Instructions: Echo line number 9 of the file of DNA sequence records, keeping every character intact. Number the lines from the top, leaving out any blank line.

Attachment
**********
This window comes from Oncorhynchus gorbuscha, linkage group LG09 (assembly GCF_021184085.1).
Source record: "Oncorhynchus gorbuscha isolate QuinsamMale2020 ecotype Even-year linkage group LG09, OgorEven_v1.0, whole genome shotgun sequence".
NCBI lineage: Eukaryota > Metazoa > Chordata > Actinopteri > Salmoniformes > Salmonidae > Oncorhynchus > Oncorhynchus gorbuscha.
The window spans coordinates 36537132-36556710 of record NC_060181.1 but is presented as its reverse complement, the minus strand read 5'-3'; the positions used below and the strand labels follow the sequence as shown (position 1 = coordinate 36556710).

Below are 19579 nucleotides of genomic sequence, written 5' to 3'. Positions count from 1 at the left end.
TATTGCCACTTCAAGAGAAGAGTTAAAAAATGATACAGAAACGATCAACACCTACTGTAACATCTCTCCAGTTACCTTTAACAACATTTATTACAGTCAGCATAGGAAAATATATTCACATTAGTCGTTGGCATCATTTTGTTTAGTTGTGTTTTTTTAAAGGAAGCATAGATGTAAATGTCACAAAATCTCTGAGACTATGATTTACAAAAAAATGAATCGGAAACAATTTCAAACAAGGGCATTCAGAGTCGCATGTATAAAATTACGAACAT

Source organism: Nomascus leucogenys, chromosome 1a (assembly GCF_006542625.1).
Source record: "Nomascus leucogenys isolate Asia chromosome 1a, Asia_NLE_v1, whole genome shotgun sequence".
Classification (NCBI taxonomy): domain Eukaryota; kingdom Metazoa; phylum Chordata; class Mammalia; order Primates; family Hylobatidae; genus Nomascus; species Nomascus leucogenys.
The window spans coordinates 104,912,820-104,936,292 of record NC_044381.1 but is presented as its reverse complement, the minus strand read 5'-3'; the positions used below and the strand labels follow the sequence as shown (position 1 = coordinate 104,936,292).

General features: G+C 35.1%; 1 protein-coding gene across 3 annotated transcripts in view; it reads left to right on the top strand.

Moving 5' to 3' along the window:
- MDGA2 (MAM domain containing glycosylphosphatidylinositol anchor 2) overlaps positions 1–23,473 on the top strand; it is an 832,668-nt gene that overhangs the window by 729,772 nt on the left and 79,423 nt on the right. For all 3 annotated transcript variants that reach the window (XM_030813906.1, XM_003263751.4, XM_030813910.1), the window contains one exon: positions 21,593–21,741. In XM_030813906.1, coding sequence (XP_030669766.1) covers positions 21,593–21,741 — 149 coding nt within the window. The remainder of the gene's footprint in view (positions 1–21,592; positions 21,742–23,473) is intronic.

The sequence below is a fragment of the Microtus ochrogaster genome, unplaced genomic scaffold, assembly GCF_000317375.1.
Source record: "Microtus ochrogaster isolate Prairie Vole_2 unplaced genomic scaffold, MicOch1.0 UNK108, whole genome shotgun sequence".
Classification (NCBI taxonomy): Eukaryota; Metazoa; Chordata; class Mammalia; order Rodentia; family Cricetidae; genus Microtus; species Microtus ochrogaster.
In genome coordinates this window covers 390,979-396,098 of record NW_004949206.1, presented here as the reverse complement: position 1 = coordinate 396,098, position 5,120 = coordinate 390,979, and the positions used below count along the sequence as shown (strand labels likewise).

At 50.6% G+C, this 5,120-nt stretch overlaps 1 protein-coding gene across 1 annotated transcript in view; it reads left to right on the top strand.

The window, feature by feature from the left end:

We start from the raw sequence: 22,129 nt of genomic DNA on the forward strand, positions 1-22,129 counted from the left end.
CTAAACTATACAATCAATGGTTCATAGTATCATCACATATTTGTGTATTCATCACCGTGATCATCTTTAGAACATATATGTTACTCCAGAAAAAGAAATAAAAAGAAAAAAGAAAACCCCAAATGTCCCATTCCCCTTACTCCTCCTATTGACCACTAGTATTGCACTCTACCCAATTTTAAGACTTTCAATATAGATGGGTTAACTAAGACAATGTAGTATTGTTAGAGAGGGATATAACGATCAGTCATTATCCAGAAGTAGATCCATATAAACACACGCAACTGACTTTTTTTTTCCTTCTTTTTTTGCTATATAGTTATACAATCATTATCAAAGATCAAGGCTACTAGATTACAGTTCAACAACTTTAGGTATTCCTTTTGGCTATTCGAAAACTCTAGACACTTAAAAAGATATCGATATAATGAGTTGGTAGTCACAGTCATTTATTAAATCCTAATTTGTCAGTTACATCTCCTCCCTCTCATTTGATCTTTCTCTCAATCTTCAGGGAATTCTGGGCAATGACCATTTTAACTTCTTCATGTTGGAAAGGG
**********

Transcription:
Classification (NCBI taxonomy): domain Eukaryota; kingdom Metazoa; phylum Chordata; class Mammalia; order Primates; family Hylobatidae; genus Nomascus; species Nomascus leucogenys.